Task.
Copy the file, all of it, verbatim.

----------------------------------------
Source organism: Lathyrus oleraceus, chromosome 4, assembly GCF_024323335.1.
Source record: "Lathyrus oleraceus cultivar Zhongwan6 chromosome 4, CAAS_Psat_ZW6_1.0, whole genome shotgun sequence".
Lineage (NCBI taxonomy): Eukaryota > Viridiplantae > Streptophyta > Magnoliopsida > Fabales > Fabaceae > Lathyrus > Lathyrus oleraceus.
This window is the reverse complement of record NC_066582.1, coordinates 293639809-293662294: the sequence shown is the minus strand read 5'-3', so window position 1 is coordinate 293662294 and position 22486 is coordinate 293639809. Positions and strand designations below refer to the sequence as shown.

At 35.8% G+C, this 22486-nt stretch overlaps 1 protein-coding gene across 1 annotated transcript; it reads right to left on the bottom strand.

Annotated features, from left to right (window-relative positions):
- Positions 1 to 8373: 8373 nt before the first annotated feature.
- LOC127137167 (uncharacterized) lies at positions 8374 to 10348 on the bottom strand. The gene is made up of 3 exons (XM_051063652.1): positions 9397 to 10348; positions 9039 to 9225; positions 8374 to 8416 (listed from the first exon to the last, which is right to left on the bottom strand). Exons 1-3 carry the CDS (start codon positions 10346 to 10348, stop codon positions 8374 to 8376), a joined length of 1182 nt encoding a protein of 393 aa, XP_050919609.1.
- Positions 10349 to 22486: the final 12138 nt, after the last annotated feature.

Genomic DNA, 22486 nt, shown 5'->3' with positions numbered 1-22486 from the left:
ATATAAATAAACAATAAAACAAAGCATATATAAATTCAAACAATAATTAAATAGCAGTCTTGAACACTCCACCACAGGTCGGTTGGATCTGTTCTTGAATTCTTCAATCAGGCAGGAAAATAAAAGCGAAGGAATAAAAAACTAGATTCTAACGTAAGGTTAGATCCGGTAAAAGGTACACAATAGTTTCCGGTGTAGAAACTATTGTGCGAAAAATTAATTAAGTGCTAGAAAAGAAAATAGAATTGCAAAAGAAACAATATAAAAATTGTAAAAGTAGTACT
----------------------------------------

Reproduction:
Source organism: Lathyrus oleraceus, chromosome 4, assembly GCF_024323335.1.
Source record: "Lathyrus oleraceus cultivar Zhongwan6 chromosome 4, CAAS_Psat_ZW6_1.0, whole genome shotgun sequence".
Lineage (NCBI taxonomy): Eukaryota > Viridiplantae > Streptophyta > Magnoliopsida > Fabales > Fabaceae > Lathyrus > Lathyrus oleraceus.
This window is the reverse complement of record NC_066582.1, coordinates 293639809-293662294: the sequence shown is the minus strand read 5'-3', so window position 1 is coordinate 293662294 and position 22486 is coordinate 293639809. Positions and strand designations below refer to the sequence as shown.

At 35.8% G+C, this 22486-nt stretch overlaps 1 protein-coding gene across 1 annotated transcript; it reads right to left on the bottom strand.

Annotated features, from left to right (window-relative positions):
- Positions 1 to 8373: 8373 nt before the first annotated feature.
- LOC127137167 (uncharacterized) lies at positions 8374 to 10348 on the bottom strand. The gene is made up of 3 exons (XM_051063652.1): positions 9397 to 10348; positions 9039 to 9225; positions 8374 to 8416 (listed from the first exon to the last, which is right to left on the bottom strand). Exons 1-3 carry the CDS (start codon positions 10346 to 10348, stop codon positions 8374 to 8376), a joined length of 1182 nt encoding a protein of 393 aa, XP_050919609.1.
- Positions 10349 to 22486: the final 12138 nt, after the last annotated feature.

Genomic DNA, 22486 nt, shown 5'->3' with positions numbered 1-22486 from the left:
ATATAAATAAACAATAAAACAAAGCATATATAAATTCAAACAATAATTAAATAGCAGTCTTGAACACTCCACCACAGGTCGGTTGGATCTGTTCTTGAATTCTTCAATCAGGCAGGAAAATAAAAGCGAAGGAATAAAAAACTAGATTCTAACGTAAGGTTAGATCCGGTAAAAGGTACACAATAGTTTCCGGTGTAGAAACTATTGTGCGAAAAATTAATTAAGTGCTAGAAAAGAAAATAGAATTGCAAAAGAAACAATATAAAAATTGTAAAAGTAGTACT